Researchers invent cryptocurrency wallet that eliminates ‘entire classes’ of vulnerabilities

The key? Shifting to hardware isolation and system resets.
Written by Charlie Osborne, Contributing Writer

Researchers have invented a new form of hardware wallet that has been designed to eradicated entire classes of vulnerabilities that impact existing designs. 

On Thursday, academics from the Massachusetts Institute of Technology's Computer Science and Artificial Intelligence Laboratory (MIT CSAIL) published a paper (.PDF) documenting how the new wallet operates. 

Traders and investors in cryptocurrency such as Bitcoin (BTC) and Ethereum (ETH) have the option to store their virtual coins with online trading platforms or wallets, the latter of which is intended to keep cryptocurrency safely away from trading posts in cases of cyberattack and theft. 
Computer systems, given their vast attack surface, cannot be considered a foolproof, safe option. In the same way that some of us are shifting to hardware-based verification and authentication methods -- such as physical YubiKey devices -- hardware solutions can, potentially, be a better security option in the long run.

The 2018 Bitfi circus, in which delighted security researchers took backer John McAfee to task by proving the "unhackable" cryptocurrency wallet was, indeed, hackable, merely scratching the surface of the problem. 

Since then, vulnerabilities have been found in Trezor wallets, reports have surfaced of attack methods which can be used to compromise the same vendor as well as rival Ledger, and ShapeShift has also had to address hardware-related security concerns. 

MIT CSAIL believes it has an answer to lax security impacting the safety of cryptocurrency. Graduate student and lead author of the paper, Anish Athalye, together with a research team has developed "Notary," a USB form-factored wallet the researchers claim "eliminates entire classes of bugs that affect existing wallets" and also may be able to enhance the overall security of transaction approval.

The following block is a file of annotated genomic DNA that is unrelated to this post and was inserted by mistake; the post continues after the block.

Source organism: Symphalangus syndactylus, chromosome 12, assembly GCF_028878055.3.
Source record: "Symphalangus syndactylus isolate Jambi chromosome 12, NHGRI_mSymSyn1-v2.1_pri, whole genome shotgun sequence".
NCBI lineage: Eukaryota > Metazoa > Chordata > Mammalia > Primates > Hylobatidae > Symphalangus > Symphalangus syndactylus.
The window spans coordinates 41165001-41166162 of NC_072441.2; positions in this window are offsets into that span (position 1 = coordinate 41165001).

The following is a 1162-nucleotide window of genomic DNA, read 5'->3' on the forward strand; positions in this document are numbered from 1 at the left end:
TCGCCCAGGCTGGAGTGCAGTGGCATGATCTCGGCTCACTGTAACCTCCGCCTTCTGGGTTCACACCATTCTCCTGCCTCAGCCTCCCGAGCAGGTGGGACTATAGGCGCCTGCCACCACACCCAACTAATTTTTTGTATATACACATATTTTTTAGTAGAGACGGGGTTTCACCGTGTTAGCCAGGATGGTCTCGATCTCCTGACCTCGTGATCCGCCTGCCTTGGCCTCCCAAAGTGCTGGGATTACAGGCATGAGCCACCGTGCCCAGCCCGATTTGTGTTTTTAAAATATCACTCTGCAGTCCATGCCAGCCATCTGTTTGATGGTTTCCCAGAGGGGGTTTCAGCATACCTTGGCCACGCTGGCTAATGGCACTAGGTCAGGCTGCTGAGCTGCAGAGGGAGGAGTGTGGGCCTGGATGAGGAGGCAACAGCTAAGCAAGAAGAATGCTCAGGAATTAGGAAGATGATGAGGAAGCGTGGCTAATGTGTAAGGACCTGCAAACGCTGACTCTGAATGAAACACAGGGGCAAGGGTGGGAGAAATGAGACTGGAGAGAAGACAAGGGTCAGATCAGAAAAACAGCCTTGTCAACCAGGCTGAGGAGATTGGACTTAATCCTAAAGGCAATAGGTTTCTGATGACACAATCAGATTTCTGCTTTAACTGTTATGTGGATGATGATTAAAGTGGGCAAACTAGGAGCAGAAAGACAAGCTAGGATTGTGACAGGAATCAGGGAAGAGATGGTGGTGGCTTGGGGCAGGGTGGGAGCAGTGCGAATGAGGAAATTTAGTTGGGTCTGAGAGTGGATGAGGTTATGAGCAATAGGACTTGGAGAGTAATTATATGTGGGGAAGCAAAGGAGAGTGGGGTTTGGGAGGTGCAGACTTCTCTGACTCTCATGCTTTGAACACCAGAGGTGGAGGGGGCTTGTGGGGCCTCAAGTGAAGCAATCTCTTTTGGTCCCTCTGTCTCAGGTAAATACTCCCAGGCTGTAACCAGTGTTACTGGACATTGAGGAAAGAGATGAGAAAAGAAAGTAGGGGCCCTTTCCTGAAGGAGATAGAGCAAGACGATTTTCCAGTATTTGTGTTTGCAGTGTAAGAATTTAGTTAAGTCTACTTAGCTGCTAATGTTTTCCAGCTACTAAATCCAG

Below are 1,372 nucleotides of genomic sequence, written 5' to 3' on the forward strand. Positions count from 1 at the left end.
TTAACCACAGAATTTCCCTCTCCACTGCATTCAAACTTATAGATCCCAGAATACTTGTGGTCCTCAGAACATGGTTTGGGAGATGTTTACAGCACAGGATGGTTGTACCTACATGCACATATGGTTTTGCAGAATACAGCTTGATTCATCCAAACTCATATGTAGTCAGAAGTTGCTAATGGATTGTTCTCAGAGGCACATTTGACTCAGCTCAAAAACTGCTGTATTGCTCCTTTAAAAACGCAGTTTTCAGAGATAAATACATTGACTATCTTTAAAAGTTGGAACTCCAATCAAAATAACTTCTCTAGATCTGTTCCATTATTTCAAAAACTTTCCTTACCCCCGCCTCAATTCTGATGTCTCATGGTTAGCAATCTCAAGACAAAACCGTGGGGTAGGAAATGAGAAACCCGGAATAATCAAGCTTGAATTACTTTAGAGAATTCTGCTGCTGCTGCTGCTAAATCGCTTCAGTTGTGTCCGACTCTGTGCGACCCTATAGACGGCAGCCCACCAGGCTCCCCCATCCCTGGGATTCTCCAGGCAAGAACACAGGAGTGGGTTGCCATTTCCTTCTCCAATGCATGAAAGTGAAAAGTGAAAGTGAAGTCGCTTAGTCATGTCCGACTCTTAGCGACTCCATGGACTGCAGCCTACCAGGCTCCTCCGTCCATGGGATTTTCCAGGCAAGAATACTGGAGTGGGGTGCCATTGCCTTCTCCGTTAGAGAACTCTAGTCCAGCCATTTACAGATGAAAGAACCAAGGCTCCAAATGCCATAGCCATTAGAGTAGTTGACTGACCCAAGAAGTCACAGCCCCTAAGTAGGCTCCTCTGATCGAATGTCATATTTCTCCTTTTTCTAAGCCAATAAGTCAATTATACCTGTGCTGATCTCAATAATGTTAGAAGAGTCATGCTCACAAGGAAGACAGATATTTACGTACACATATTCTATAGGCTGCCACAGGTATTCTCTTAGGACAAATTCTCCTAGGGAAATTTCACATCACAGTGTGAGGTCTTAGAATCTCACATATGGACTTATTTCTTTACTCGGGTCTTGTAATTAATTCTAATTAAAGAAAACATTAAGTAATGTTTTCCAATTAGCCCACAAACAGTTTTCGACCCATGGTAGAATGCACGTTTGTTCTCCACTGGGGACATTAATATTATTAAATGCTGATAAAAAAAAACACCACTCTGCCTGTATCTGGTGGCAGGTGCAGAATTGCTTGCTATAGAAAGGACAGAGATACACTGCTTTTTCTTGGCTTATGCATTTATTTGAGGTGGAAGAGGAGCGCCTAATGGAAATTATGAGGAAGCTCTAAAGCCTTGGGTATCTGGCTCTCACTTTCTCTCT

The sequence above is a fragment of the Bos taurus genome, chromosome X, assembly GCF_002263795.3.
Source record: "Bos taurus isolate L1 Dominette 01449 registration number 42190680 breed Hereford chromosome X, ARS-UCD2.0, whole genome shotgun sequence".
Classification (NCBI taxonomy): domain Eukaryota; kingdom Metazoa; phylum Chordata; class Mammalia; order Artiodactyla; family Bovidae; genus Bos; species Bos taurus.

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What makes Notary different is a set of hardware fail-safes designed to mitigate successful cyberattacks. Known as "reset-based switching," the wallet will reset the CPU, memory, and other hardware components when a user switches between one app to another. 

"The goal of this approach is for applications to be more strongly isolated from one another so that the security of apps in the wallet is not threatened if a single app is hacked or has a vulnerability," MIT says. 

Reset-based switching is intended to remove the threat of vulnerability classes by changing the infrastructure of a device to act as a multiple computer system. Notary runs management code on one system and applications on another -- and so when task-switching occurs, the management console resets the application computer fully before booting up another app. 

By using physically separate systems-on-a-chip (SoCs), this could nullify threats such as Rowhammer.

The research team says that due to reset-switching, memory errors -- especially those involving vulnerable memory protection units (MPUs) able to break app isolation, can be avoided. MPUs in themselves are not used, in favor of physically separate domains and resets. 

Another class of vulnerabilities the wallet aims to avoid are system call bugs that can be triggered when individual applications are given permission to read kernel memory. 

"Notary gets around this by not needing any system calls that can read data: applications are supplied all their data at load time before they are started," the researchers say.

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Software bugs, too, are in the firing line. Buffer overflow security flaws, for example, can be triggered by data packets sent via USB interfaces, but the team has tried to mitigate such risks by isolating USB-related software outside of the "security-critical" areas of the system. 


According to the researcher, hardware wallets shouldn't be considered simply a means to store cryptocurrency -- instead, they may hold value in a wider range of applications. As long as security is kept at the heart of hardware, that is. 

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"A computer is such a gigantic attack surface, with lots of complexity and lots of code," says Athalye. "This means lots of bugs and dependencies that can be exploited if malicious actors know where to look [...] Being able to build a secure hardware wallet would lead to better security for so many different kinds of applications." 

The research has been published (.PDF) on MIT CSAIL's Parallel & Distributed Operating Systems Group platform. 

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